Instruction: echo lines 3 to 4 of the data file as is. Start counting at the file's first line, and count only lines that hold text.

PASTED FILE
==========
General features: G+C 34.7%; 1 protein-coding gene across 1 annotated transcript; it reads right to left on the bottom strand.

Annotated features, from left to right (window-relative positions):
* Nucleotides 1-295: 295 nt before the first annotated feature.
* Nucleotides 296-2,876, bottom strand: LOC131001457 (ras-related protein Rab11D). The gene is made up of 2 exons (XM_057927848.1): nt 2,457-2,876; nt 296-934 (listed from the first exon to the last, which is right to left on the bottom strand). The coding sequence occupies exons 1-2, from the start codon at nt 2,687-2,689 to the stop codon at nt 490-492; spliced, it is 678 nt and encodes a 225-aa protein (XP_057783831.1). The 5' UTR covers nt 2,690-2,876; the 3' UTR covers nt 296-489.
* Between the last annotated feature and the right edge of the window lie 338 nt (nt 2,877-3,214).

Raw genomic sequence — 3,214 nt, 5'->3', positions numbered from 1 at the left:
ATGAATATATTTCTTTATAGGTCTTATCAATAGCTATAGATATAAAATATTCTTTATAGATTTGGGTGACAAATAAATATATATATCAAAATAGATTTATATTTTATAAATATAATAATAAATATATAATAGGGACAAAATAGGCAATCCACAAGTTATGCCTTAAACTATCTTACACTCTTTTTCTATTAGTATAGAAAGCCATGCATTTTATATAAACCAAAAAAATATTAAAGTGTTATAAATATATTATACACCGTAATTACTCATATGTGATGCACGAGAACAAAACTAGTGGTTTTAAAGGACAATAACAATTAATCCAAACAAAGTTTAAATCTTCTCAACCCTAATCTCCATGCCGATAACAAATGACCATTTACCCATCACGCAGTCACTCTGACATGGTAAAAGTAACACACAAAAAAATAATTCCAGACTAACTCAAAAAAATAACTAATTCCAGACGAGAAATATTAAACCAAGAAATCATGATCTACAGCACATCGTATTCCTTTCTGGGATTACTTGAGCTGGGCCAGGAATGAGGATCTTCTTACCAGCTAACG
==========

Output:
* Nucleotides 1-295: 295 nt before the first annotated feature.
* Nucleotides 296-2,876, bottom strand: LOC131001457 (ras-related protein Rab11D). The gene is made up of 2 exons (XM_057927848.1): nt 2,457-2,876; nt 296-934 (listed from the first exon to the last, which is right to left on the bottom strand). The coding sequence occupies exons 1-2, from the start codon at nt 2,687-2,689 to the stop codon at nt 490-492; spliced, it is 678 nt and encodes a 225-aa protein (XP_057783831.1). The 5' UTR covers nt 2,690-2,876; the 3' UTR covers nt 296-489.